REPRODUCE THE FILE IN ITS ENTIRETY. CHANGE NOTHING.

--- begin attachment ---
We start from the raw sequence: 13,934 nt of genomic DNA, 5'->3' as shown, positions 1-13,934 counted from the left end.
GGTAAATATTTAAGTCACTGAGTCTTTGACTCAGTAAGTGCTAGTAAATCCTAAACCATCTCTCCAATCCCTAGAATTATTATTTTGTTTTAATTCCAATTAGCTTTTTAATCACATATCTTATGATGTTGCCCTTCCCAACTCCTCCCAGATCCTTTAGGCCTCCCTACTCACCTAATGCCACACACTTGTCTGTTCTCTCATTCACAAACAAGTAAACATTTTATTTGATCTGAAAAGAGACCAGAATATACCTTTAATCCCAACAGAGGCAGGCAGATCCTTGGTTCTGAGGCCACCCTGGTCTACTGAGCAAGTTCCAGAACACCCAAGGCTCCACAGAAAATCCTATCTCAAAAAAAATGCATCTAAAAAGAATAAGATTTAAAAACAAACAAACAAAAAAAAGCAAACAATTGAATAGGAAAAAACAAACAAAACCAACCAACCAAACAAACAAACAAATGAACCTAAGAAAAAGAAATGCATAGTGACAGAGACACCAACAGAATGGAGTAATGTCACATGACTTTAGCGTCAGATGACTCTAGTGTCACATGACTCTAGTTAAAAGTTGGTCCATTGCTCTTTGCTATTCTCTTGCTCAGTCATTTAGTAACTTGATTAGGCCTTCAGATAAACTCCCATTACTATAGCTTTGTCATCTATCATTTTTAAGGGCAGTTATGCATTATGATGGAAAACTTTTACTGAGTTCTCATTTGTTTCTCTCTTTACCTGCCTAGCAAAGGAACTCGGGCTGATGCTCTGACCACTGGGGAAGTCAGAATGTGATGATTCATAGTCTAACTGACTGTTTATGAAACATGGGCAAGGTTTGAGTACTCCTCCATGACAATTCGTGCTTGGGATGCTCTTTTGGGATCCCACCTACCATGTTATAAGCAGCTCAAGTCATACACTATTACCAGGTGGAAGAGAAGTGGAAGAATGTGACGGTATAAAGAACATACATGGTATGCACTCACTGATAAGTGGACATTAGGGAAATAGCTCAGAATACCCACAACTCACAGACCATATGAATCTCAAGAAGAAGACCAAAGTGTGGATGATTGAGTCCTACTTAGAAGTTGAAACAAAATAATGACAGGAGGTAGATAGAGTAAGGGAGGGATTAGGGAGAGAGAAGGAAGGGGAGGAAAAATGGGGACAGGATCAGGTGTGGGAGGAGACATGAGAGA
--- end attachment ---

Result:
We start from the raw sequence: 13,934 nt of genomic DNA, 5'->3' as shown, positions 1-13,934 counted from the left end.
GGTAAATATTTAAGTCACTGAGTCTTTGACTCAGTAAGTGCTAGTAAATCCTAAACCATCTCTCCAATCCCTAGAATTATTATTTTGTTTTAATTCCAATTAGCTTTTTAATCACATATCTTATGATGTTGCCCTTCCCAACTCCTCCCAGATCCTTTAGGCCTCCCTACTCACCTAATGCCACACACTTGTCTGTTCTCTCATTCACAAACAAGTAAACATTTTATTTGATCTGAAAAGAGACCAGAATATACCTTTAATCCCAACAGAGGCAGGCAGATCCTTGGTTCTGAGGCCACCCTGGTCTACTGAGCAAGTTCCAGAACACCCAAGGCTCCACAGAAAATCCTATCTCAAAAAAAATGCATCTAAAAAGAATAAGATTTAAAAACAAACAAACAAAAAAAAGCAAACAATTGAATAGGAAAAAACAAACAAAACCAACCAACCAAACAAACAAACAAATGAACCTAAGAAAAAGAAATGCATAGTGACAGAGACACCAACAGAATGGAGTAATGTCACATGACTTTAGCGTCAGATGACTCTAGTGTCACATGACTCTAGTTAAAAGTTGGTCCATTGCTCTTTGCTATTCTCTTGCTCAGTCATTTAGTAACTTGATTAGGCCTTCAGATAAACTCCCATTACTATAGCTTTGTCATCTATCATTTTTAAGGGCAGTTATGCATTATGATGGAAAACTTTTACTGAGTTCTCATTTGTTTCTCTCTTTACCTGCCTAGCAAAGGAACTCGGGCTGATGCTCTGACCACTGGGGAAGTCAGAATGTGATGATTCATAGTCTAACTGACTGTTTATGAAACATGGGCAAGGTTTGAGTACTCCTCCATGACAATTCGTGCTTGGGATGCTCTTTTGGGATCCCACCTACCATGTTATAAGCAGCTCAAGTCATACACTATTACCAGGTGGAAGAGAAGTGGAAGAATGTGACGGTATAAAGAACATACATGGTATGCACTCACTGATAAGTGGACATTAGGGAAATAGCTCAGAATACCCACAACTCACAGACCATATGAATCTCAAGAAGAAGACCAAAGTGTGGATGATTGAGTCCTACTTAGAAGTTGAAACAAAATAATGACAGGAGGTAGATAGAGTAAGGGAGGGATTAGGGAGAGAGAAGGAAGGGGAGGAAAAATGGGGACAGGATCAGGTGTGGGAGGAGACATGAGAGA